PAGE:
So let's dig deep to gain more understanding.  It appears marketing experts use the study of cognitive psychology to focus on the way humans process information. They look at how humans (consumers) treat information that comes in through stimuli and how this treatment leads to specific responses.  The greatest interest is in the variables that mediate between stimulus/input and response/output. Marketing tactics rely and count on  studying behaviour, no matter how complex and mastering ways to reduce it to simple cognitive processes like perception, attention, emotion in building our relationship with fashion.  If we are constantly fed certain stimuli-ads, video or narrative eventually our perception will be whatever the stimulus or input desires it to be; here lies the ability to shape consumers perception of need and want. In the case of fast disposable fashion the response or output is the more I see and the faster what I see changes, the faster I want more and because you want it often you begin to believe it's' a need and want  that must be satisfied at all times.  Subsciously, we believe that if we don't keep up and fulfil our needs  and wants as they occur we're an outcast and our self worth is diminished.  

In the mid-19th century clothes were custom-made, hand sewn in homes or by dressmakers and tailors; they were truly personal and the owner felt connected and vested in its' creation.  We knew how to take care of it, appreciated it and loved owning it because it fulfilled a basic need.  The responses were magnified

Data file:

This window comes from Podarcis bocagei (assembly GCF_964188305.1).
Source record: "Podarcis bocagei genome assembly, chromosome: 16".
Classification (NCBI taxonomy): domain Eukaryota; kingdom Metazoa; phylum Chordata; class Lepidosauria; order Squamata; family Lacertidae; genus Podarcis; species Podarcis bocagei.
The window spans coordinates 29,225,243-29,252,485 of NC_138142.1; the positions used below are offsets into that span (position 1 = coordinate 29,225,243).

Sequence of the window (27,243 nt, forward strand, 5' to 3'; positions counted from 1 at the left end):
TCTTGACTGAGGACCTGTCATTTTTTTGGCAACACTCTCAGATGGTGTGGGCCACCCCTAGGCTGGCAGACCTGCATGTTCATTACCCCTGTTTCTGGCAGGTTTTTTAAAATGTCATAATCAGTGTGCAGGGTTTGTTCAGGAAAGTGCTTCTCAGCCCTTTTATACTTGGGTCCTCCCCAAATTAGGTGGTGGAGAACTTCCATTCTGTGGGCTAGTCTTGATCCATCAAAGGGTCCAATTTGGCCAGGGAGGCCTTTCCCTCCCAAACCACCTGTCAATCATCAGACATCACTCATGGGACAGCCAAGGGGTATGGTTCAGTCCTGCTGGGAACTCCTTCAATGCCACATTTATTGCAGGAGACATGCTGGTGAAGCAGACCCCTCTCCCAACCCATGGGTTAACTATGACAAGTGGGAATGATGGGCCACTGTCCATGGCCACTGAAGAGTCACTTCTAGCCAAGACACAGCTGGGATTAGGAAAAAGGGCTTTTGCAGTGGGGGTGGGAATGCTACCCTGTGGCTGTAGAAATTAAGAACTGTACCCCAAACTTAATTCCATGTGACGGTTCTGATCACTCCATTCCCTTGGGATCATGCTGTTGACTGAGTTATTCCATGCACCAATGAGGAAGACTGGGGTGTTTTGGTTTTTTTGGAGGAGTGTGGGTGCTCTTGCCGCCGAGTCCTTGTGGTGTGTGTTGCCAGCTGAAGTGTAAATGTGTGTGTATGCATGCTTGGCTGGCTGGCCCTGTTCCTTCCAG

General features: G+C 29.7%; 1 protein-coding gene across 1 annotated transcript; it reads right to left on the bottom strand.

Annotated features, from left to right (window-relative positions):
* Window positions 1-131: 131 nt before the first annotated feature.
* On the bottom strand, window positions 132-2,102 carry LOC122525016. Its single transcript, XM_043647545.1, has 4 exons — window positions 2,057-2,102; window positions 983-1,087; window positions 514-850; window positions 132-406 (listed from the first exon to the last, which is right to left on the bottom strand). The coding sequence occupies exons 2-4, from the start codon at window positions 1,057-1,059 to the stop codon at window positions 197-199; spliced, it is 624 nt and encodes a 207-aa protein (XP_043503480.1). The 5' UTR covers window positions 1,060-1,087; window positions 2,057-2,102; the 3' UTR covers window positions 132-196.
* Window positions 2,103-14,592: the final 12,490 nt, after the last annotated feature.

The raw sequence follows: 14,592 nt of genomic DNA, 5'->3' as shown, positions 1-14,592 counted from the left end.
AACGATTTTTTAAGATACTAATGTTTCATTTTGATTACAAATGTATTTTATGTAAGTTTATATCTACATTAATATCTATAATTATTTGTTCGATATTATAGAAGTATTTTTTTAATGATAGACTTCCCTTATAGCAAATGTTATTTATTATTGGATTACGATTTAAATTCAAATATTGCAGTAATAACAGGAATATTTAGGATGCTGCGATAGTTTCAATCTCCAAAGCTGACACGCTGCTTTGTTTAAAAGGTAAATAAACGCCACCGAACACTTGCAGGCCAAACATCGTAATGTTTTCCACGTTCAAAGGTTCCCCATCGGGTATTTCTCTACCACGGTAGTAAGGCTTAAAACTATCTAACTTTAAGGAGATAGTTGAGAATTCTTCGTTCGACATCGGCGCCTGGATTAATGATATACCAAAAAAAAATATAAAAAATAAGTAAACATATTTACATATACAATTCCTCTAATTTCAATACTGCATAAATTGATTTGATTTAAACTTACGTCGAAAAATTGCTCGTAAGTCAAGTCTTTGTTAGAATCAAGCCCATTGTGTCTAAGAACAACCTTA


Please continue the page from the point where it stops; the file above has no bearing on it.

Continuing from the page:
when we were lucky enough to acquire a  garment based upon want, but the two seldom co-existed. 

A short time ago there was something called the "apparel industry" and it basically produced ordinary clothes on a mass scale.  Meanwhile what was labeled the "fashion industry" was regarded for producing small amounts of high fashion, costly designer, better quality clothes that was purchased at a slower pace.

Starting in the 1970's the two terms begin merging, catapulting the fashion industry to the product we all know in today's modern age.  Today, fashion is defined by words such as trend and style influenced by technology, political and social mimesis.  Edna Woolman Chase once said, "Fashion can be bought, Style One Must Possess."  I couldn't agree more.  In the 21st century we no longer care to know where our clothes are made, who made them, what they are made of or even how to care for them because there are so many being made and we can just go buy something else at any time with little effort or money.  We're living our lives fast and who wants yesterday's goods?  Because of this mindset our world is crumbling around us; fast disposable fashion is the 2nd largest polluter on the planet, it negatively impacts our health and the environment in irreversible ways. Synthetic fabrics are unnatural, they don't feel good on our skin.  Wearing them just seems void, empty and disconnected.  Most of fast fashion is made from these fabrics.